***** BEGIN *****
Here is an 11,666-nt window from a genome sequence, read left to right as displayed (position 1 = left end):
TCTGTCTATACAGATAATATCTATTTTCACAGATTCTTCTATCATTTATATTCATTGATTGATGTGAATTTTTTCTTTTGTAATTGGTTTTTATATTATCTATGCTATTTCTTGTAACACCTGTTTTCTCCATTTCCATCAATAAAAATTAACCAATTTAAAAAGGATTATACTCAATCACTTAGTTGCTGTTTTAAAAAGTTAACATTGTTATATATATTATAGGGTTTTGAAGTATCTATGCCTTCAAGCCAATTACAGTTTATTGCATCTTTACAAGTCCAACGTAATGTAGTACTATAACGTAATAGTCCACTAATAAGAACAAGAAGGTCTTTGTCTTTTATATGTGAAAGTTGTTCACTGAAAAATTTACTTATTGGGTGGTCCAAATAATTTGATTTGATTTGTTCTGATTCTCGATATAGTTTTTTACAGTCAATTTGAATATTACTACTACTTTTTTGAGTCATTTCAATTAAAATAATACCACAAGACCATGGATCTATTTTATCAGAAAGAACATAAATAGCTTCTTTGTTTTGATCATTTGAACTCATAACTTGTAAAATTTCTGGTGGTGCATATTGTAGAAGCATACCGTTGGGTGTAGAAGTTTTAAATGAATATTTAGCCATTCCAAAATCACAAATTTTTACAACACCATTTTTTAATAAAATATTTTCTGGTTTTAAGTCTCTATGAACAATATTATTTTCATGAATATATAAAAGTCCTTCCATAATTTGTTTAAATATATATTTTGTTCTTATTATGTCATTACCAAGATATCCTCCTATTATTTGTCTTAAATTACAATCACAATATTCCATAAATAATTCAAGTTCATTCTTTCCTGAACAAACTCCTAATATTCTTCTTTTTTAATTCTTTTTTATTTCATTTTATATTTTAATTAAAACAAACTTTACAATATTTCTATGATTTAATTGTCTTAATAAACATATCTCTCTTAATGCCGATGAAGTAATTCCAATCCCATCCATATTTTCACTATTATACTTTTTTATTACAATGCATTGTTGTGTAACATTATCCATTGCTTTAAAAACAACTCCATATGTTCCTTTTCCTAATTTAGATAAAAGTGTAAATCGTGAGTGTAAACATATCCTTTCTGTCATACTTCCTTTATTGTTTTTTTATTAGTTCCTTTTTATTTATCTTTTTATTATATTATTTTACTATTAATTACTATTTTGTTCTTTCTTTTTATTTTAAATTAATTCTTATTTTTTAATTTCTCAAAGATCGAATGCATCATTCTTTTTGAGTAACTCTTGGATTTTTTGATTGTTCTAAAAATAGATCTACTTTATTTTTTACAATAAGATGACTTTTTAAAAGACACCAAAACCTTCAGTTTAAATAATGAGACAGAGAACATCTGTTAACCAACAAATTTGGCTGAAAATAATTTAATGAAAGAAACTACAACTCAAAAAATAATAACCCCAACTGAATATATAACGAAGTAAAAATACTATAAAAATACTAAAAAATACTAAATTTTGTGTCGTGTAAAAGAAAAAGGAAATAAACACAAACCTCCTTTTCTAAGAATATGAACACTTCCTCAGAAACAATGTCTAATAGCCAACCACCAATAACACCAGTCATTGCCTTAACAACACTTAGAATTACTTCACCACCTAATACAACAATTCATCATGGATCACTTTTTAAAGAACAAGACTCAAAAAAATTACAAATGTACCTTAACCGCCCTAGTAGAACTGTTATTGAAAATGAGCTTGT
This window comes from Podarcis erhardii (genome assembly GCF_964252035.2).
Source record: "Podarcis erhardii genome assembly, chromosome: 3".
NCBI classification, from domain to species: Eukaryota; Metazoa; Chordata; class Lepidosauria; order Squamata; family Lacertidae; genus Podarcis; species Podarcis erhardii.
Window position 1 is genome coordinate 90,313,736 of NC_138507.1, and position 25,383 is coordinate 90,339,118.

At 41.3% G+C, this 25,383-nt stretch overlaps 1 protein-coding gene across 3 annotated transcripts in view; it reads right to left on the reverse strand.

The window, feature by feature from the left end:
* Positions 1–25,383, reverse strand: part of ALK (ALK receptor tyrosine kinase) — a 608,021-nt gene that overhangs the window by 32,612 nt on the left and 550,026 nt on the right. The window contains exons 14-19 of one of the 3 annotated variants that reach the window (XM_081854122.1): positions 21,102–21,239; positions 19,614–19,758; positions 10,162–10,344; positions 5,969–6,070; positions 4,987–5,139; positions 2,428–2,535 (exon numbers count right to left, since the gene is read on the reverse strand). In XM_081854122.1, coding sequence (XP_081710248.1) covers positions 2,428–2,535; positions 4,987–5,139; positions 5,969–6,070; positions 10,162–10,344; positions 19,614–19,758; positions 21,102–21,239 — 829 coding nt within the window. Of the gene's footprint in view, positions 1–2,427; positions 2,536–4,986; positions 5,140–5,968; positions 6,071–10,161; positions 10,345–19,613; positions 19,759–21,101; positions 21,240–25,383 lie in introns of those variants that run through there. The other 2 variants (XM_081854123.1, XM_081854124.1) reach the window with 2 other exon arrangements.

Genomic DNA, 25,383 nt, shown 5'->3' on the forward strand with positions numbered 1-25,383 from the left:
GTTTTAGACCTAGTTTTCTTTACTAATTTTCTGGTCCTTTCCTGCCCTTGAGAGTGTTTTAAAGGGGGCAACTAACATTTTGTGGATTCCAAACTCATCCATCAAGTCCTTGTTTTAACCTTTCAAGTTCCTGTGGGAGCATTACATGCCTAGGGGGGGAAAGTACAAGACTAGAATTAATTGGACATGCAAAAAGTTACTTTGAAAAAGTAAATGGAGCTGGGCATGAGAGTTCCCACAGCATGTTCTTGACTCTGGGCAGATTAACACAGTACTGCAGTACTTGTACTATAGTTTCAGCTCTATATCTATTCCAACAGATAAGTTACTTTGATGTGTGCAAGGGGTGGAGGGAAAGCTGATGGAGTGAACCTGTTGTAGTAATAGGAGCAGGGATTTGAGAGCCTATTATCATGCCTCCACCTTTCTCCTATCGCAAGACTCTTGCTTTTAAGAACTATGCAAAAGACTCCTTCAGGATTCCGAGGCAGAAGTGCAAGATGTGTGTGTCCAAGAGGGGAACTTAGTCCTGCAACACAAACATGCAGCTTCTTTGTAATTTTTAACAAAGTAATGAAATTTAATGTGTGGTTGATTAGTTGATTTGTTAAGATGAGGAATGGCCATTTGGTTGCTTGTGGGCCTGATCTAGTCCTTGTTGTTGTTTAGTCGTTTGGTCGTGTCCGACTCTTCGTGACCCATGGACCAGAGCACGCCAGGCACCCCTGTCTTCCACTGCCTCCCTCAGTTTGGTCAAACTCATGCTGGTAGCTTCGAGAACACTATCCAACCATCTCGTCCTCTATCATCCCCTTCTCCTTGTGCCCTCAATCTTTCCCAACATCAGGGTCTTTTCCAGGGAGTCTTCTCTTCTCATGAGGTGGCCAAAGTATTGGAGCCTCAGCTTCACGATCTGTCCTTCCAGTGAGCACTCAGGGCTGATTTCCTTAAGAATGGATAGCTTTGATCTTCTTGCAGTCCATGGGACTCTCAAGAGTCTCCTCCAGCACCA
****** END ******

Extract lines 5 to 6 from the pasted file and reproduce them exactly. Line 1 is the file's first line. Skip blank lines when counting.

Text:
NCBI classification, from domain to species: Eukaryota; Metazoa; Chordata; class Lepidosauria; order Squamata; family Lacertidae; genus Podarcis; species Podarcis erhardii.
Window position 1 is genome coordinate 90,313,736 of NC_138507.1, and position 25,383 is coordinate 90,339,118.